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Keep your e-mails pouring in, it's good to know that there are lots of you out there with views and opinions.

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Your e-Mails

Steve and Hilary
Nicey replies: What a lovely tale of a distinguished old Russell Hobbs. I'm sure its that good Welsh water that contributed to your kettles splendid service record. I don't need to tell you that Wales specialises in water, acting as a large welsh shaped rain gathering device. Of course much of the rain was originally intended for keeping Ireland in its permanently wet state but at the last minute scooted round the bottom of Cork and headed up the Bristol channel towards the lucky Welsh.

Andreas Kissel
World of Biscuits

Lidl's Choco Softies Review
Nicey replies: Andreas,

The whole German nation should be very proud indeed of what they have achieved here, please pass on Wifey and I's warmest regards to them.

Naomi Archer
CakePink Wafers
Nicey replies: Very good. We just back from our local one, which had a lovely spread too. Mind you my homemade ginger nuts were perilously close to a plate of pink wafers.

Jonathan Smith
Nicey replies: Yay! A Rowenta Express, we used to have one of those for years as well. Mind you our hard water finally killed it. You could tell when it needed descaling because its red float went white and refused to float.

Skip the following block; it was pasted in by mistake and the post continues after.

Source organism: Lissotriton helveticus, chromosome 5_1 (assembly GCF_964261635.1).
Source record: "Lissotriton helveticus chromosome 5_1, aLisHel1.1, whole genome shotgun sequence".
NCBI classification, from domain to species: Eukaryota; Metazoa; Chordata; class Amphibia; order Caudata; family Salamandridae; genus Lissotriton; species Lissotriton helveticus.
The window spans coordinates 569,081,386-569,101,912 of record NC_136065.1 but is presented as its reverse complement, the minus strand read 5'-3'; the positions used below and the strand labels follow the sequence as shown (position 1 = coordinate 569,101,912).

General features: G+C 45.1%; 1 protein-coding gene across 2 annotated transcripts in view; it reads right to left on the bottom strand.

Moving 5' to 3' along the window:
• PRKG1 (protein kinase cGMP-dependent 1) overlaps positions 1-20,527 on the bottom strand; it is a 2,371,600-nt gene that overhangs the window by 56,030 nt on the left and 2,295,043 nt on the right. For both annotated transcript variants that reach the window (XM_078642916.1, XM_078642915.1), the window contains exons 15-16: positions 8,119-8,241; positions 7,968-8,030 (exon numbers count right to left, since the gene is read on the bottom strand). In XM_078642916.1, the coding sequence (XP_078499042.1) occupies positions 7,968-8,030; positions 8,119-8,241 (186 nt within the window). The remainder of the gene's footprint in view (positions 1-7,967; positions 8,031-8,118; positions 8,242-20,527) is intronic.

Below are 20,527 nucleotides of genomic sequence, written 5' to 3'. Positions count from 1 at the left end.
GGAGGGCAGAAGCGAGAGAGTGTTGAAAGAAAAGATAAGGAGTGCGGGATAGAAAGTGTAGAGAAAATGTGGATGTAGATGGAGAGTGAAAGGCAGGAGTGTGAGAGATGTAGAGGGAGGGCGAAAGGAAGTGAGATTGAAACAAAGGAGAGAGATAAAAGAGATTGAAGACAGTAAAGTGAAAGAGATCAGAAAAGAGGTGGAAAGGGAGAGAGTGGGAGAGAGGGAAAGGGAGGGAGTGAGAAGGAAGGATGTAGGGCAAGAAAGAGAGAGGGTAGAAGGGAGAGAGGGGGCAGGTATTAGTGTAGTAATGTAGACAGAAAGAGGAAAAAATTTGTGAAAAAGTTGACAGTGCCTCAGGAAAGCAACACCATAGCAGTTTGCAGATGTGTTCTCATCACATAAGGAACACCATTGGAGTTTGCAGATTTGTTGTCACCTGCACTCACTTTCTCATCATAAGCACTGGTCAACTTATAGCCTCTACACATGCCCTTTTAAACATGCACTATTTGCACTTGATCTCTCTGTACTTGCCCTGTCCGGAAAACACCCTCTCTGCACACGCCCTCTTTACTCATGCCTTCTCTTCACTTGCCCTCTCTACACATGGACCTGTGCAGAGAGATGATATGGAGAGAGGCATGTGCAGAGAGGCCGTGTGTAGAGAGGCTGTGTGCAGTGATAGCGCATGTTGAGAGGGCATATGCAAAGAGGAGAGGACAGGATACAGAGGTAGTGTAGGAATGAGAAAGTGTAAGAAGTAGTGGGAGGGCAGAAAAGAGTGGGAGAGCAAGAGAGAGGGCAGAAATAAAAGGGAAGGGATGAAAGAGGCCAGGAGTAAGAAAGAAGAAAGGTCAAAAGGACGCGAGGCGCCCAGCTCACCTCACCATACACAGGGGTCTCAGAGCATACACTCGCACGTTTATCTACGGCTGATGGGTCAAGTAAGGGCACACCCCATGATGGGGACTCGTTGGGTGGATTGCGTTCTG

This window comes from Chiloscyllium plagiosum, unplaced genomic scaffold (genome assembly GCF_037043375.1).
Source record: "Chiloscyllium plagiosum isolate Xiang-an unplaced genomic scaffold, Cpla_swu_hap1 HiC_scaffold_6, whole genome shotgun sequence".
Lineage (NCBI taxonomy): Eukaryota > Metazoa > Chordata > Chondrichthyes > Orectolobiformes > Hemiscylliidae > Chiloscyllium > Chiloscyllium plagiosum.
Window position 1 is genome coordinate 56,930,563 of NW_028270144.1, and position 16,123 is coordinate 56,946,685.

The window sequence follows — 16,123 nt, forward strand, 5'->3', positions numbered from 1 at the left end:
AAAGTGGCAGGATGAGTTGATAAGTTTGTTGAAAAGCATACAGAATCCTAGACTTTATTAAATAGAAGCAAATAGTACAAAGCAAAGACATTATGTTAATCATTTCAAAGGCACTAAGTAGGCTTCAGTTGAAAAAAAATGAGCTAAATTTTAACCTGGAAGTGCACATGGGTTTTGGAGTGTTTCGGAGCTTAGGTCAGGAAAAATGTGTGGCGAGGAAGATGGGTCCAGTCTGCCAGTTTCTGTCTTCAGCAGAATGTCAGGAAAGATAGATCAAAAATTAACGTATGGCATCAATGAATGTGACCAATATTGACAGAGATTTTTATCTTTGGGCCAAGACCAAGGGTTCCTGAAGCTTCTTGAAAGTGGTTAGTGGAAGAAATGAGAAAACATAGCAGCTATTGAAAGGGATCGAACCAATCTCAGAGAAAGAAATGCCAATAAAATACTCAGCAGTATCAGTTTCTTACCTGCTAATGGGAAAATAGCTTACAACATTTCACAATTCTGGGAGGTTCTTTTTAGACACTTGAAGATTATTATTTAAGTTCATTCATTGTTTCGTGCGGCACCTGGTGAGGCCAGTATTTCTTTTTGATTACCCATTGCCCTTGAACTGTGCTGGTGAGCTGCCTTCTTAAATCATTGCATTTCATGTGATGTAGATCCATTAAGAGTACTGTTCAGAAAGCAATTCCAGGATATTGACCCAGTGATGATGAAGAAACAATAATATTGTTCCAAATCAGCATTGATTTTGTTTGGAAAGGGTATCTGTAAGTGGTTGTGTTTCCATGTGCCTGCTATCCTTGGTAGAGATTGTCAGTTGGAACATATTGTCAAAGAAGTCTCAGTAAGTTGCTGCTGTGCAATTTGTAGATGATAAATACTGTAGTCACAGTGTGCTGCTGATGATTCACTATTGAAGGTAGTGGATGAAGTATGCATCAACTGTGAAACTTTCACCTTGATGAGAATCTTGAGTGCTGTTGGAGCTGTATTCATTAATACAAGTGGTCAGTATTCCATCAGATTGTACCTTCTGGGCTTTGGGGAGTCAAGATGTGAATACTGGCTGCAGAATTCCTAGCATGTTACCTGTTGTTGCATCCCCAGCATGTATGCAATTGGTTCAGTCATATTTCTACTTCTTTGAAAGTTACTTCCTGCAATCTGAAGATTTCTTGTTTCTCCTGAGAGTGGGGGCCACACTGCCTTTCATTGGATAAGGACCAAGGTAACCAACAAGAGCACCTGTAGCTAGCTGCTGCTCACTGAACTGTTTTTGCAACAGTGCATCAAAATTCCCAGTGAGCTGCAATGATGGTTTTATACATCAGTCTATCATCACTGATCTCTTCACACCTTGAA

Gareth Evans
The French
Nicey replies: Right first things first you need to settle down a bit. Nice biscuits can most likely be attributed to Huntley and Palmers back in their heyday between the wars. Back then they made about 400 different sorts of biscuits so its hardly surprising some of the names are a bit random. Perhaps the desiccated coconut was seen as evocative of the palm trees of the Côte d'Azur. Due to the fact that nobody in France has ever heard of them then I think its perfectly fine to pronounce them as 'Nice' as in Ice, I enjoy the irony.

Much of the reasoning behind biscuit naming is unknown, lost to the mists of time, so don't loose too much sleep over it.